When Harry Met Sally was released in July 1989. Thirty years later, Nora Ephron’s script remains timeless, littered with zingy, quotable one-liners and heartfelt speeches. This is a film that set a precedent for a generation of subsequent rom-coms.
In one of the film’s most famous moments, Harry (Billy Crystal) lists everything he loves about Sally (Meg Ryan) in a climactic outpouring: “I love that you get cold when it’s 71 degrees out. I love that it takes you an hour and a half to order a sandwich. I love that you get a little crinkle above your nose when you’re looking at me like I’m nuts. I love that after I spend the day with you, I can still smell your perfume on my clothes. And I love that you are the last person I want to talk to before I go to sleep at night…”
Well, almost everything – there’s five things in total. So, fittingly, here are five things I love about When Harry Met Sally.
The fake orgasm scene (obviously)
For a mainstream movie from the 1980s, When Harry Met Sally has a surprisingly progressive attitude to sex, particularly female sexuality. It’s not perfect (it was made in the 80s, after all), but it’s better than a lot of its peers – and some more recent films, too – and this can almost entirely be attributed to Ephron’s razor sharp writing. Later in the film, Sally exclaims: “I just didn’t want to sleep with you, and you had to write it off as a character flaw instead of dealing with the possibility that it might have something to do with you.” How often do we get to hear fictional women, circa 1989, articulate their feelings towards sex in such a concise and mature way?
Only Meg Ryan could pull off knee-length shorts and knee-high socks without looking like a Boy Scout. Sally’s blazer collection? Excellent. The extensive range of knitwear throughout the film? Fantastic. Sally’s green velvet dress that she wears to Marie (Carrie Fisher) and Jess’ (Bruno Kirby) wedding? Phenomenal. On a side note, however, the decor in the characters’ homes is appalling – how can Sally judge Marie and Jess’ wagon wheel coffee table when her own curtains look like that.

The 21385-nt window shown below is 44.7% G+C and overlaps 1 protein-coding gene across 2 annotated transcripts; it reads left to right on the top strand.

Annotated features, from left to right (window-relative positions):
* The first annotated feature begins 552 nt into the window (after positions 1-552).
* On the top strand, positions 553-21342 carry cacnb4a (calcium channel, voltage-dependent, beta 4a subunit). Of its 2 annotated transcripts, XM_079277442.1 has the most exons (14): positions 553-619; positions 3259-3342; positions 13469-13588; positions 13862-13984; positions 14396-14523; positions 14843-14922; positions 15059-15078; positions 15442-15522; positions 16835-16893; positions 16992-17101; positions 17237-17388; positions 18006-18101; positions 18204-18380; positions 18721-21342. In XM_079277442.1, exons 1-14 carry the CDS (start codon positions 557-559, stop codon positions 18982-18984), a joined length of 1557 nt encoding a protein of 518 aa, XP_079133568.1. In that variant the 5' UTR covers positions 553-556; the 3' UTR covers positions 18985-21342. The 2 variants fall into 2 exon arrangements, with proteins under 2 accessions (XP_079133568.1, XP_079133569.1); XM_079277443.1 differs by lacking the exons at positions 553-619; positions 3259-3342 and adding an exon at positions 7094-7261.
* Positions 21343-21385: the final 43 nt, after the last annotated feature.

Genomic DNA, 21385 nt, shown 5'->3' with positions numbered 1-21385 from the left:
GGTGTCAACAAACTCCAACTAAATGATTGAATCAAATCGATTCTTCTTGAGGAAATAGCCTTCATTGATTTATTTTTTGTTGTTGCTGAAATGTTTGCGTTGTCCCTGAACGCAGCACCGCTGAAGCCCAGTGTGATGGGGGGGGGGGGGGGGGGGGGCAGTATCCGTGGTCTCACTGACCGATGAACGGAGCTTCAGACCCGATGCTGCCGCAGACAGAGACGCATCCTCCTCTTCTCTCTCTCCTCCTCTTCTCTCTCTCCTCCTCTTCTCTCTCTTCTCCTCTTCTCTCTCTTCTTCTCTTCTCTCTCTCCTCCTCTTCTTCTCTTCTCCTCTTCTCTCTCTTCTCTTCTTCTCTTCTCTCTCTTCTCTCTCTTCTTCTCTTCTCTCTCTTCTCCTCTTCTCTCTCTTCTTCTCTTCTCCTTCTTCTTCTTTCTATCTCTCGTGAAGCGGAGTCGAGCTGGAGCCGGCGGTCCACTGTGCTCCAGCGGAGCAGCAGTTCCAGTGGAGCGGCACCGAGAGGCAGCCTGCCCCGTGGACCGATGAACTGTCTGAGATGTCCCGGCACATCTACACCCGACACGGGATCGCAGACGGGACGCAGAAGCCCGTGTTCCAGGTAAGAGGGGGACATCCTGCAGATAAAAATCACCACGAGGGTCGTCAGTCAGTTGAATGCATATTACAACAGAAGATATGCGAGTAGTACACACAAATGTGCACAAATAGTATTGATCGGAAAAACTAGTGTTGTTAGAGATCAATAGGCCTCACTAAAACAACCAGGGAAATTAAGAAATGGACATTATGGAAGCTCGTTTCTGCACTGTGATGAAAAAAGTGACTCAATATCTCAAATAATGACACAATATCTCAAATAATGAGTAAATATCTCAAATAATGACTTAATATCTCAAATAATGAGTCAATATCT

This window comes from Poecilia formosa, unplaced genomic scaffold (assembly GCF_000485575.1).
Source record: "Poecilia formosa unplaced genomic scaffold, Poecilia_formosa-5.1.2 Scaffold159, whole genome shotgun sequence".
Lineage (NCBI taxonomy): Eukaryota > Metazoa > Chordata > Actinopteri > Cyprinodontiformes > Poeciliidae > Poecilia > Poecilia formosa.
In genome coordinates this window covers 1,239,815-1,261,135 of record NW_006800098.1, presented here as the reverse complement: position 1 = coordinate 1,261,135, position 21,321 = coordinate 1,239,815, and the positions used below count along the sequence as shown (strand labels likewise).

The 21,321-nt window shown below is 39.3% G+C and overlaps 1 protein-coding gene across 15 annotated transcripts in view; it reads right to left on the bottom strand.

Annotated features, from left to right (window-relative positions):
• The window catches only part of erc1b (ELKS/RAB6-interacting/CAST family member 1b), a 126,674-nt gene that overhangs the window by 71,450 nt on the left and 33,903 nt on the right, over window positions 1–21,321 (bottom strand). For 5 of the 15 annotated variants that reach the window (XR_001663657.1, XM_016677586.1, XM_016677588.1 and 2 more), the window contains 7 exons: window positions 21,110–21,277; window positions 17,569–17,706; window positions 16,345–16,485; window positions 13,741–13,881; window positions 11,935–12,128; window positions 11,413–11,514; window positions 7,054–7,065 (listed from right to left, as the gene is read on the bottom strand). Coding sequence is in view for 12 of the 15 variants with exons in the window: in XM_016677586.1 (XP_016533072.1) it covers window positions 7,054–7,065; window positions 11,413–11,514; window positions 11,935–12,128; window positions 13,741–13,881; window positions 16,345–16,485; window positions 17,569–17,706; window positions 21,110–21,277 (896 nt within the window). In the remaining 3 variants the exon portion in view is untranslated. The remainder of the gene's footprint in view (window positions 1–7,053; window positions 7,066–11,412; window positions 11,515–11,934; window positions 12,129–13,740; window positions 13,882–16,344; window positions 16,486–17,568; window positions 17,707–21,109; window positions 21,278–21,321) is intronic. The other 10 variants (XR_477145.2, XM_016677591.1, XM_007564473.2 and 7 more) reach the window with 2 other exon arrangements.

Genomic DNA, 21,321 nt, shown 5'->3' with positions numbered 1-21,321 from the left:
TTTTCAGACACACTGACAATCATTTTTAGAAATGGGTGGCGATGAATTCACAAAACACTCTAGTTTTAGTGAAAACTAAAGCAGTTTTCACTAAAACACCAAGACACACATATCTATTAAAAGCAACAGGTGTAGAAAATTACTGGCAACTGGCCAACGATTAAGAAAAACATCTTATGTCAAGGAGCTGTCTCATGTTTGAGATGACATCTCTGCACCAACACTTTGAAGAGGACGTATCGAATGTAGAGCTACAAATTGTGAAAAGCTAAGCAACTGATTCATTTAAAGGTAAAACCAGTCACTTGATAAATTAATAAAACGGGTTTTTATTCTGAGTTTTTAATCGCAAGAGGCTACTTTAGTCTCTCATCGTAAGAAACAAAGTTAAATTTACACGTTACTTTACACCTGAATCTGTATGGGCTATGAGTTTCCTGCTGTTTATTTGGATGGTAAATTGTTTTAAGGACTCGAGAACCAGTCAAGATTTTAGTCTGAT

Central Park in the autumn and winter, golden then snow-covered, serves as the backdrop for a story that evolves with the seasons. NYC feels like a central part of the story. This is the kind of film that Woody Allen thinks he makes, but could never.
As real as a film where people live alone in spacious apartments in New York City can feel, anyway (perhaps the line of dialogue that ages the film most is when Harry asks, “What’s so hard about finding an apartment?”). Because this is not love at first sight, it’s love at millionth-and-one sight. It’s love that evolves from friendship, maturity, and growth. Surely, that’s the purest form of romance – someone who has been your best friend has seen you at your worst. Harry and Sally have seen each other at their worst and they love each other regardless: in spite of it and because of it. As an audience, we can believe it.
We see Harry and Sally in snippets throughout the twelve years of the film. The details are not in their lives – sure, Sally is a journalist, but for which publications? What does she write about? What does Harry actually do? How do these people fund their fantastic knitwear collections? We never really find out, but it doesn’t matter. The details are in these characters’ interactions and their relationship. One of my favourite scenes is when the two of them are in their separate beds watching Casablanca together over the phone. It’s these small, intimate moments that are the most romantic. There are no grand gestures – the closest we get to that is Harry’s climactic speech, but that still only occurs to an audience of one; the rest of the party carries on, counting down to the new year, oblivious. Harry and Sally do not need an audience.
But thirty years later, they’ve still got one, and for good reason.